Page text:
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How to Remove the Return Motion in Robotic Path Planning
A novel closed loop track based multi-head robot has been developed to increase material handing throughput. This robot allows for waves of autonomous robot heads to move materials in the working path by eliminating the traditional return path. This is advantageous for the singulation of product from bulk, for high volume material handling from large conveyors, and other applications.
The world of industrial robot arms has been mostly limited to the standard robot motion cycle, where a robot and gripper will move a part as shown in Fig. 1. The up, over and place motions, referred to as the ‘‘Work Motion’‘, produces a useful operation. The other up, over and down motion, referred to as the ‘‘Return Motion’‘, is wasted time and energy. It is required as the robot and gripper must return to complete the motion cycle. And except in limited cases where two SCARA arms can coordinate their motion, the ‘‘Return Motion’‘ also occupies 3 dimensional space such that no other robot can move the next part during that time.
This can lead to a very inefficient use of time in many production situations. Or it can lead to the designing of very fast robots (using accelerations and decelerations of up to 10 g’s) that often move or place the carried part so roughly that the part flies out from the gripper, misses its target, or gets damages by the high g loading.
This article discusses the design and performance of a novel robot system called the Trackbottm. It was invented by the authors, and is patent pending. It has many unique design characteristics, and these characteristics yield a set of motion strategies unlike most single robots today.
The robot system has a rigid track to carry the multiple individual robot heads, or Bots. A constantly moving drive chain is used as the motion source so as to not have a drive motor on each Bot, thus saving weight. Fig. 2 shows the overall concept.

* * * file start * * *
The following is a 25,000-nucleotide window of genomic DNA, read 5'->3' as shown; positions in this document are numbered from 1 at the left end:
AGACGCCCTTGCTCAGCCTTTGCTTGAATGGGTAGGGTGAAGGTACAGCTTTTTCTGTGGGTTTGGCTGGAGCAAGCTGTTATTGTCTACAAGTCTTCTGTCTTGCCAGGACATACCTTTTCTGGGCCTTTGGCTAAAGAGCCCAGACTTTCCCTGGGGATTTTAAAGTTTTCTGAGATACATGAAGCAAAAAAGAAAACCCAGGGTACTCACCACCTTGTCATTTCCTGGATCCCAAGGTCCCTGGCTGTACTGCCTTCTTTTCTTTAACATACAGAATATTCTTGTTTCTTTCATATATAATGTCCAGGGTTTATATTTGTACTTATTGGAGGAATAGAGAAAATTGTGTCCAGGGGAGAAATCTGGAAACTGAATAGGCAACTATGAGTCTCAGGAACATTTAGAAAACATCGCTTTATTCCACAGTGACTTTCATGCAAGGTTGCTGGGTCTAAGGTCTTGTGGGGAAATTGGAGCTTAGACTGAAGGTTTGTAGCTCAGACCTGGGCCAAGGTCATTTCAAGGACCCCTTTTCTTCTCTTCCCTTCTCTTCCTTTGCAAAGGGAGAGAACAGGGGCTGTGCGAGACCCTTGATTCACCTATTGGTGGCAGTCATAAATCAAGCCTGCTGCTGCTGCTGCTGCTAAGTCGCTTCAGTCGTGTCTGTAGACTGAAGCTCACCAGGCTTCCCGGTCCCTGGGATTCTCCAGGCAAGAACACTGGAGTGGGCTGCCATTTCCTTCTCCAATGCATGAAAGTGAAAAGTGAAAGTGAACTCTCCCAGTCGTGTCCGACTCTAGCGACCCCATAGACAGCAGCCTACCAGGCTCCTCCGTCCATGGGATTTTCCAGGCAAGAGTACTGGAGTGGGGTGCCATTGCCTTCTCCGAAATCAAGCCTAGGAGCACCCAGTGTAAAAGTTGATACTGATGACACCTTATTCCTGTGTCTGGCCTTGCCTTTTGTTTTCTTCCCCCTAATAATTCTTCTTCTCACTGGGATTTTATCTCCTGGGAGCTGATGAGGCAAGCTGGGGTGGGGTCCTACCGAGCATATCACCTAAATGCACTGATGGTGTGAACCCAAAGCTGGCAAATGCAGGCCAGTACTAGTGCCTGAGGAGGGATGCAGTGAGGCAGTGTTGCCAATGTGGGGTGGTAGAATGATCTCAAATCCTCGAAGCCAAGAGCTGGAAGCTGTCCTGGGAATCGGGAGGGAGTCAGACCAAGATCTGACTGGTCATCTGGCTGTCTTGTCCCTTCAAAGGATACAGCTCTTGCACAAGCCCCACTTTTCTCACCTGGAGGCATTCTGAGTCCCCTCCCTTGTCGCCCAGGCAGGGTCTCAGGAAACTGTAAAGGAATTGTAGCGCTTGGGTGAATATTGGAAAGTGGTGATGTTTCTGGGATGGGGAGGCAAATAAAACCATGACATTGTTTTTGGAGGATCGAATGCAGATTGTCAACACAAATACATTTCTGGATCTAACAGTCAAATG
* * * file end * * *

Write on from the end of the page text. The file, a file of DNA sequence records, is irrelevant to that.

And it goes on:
The product parts are represented as simple disks, but in practice can be any size and shape part, potentially a mixed group. The overhead vision camera represents the possibly use of multiple cameras in order to have a field of vision large enough to recognize the location of the parts on the conveyor.
The moving drive chain runs at a constant speed, while each Bot has the mechanisms to ‘‘grab’‘ or ‘‘release’‘ from the chain, conceptually similar to ski lift. Though perhaps obvious, this design does not permit one Bot to pass the one ahead of it. And direct contact of Bots would constitute a collision.
Shown in Fig. 4 is the prototype Trackbottm robotic material handing system. Shown are 4 Bots on one of the straight sections of an oval track. The overall system is 13 feet long, 5 feet wide, and 6 feet high. Smaller configurations can be assembled.
Each Bot has a telescoping Z-axis of motion with a vacuum cup at the Bottom. Each Bot has its own internal Pentium based single board computer. An infrared (IR) communication device is located near the top of each Bot, allowing wireless communication. Upon the passing of the IR station, the programmed instructions for each Bot are updated. After receiving such an update, each Bot operates autonomously.
The rail and chain system is shown in Fig. 5. It consists of two metallic conductive rails and two chains. The conductive rails allow for 12-volt power to be supplied to each Bot through their conductive wheels. The upper chain remains stationary, while the lower chain moves at a constant speed. Each Bot has 2 cogs that are always engaged into the chains, and are actuated by a clutch pack. The lower cog is clutched to restrict its rotation to enable movement along with the chain. The upper cog is rotating while engaging the upper chain, giving positional information. Releasing the lower cog’s clutch and clutching the upper cog achieves stopping. This applies a braking action in a repeatable way. The positional accuracy is within 0.25 inches, which serves the projected market applications sufficiently.
Conceptually, the basic operation of the Trackbot can be represented by Fig. 6, where the input conveyor is located on the lower right, and the output conveyor is located on the lower left. A second pair of input output conveyors could be added on the top in Fig. 7.
Bot Wave Motion
Since the track is a closed loop and Bots cannot pass each other, the optimum motion has been investigated. It was found that Bots moving in waves of 3 or 4 create the greatest throughput with the minimal track chain speed. The wave motion behaves similar to a group of cars in a single lane in a high volume traffic situation. It is best that the entire wave come to a stop at the same time, pick up its product, and accelerate as a group. Then, right on its heals, is the next wave looking to access the product to be picked.
This topic, as well as the control architecture, is covered in other technical papers from the authors.
The closed loop track based multi-head robot discussed in this paper can have a significant impact on overall cycle time. For short distances, the system can be twice as efficient than a traditional robot. For longer distances the system can reach a factor of 4 times the throughput.
Stephen J. Derby
Rensselaer Polytechnic Institute
Flexible Manufacturing Center
Mechanical Engineering Dept
110 8th St
Troy, NY 12180
Distributed Robotics LLC
172 Lockrow Rd
Troy, NY 12180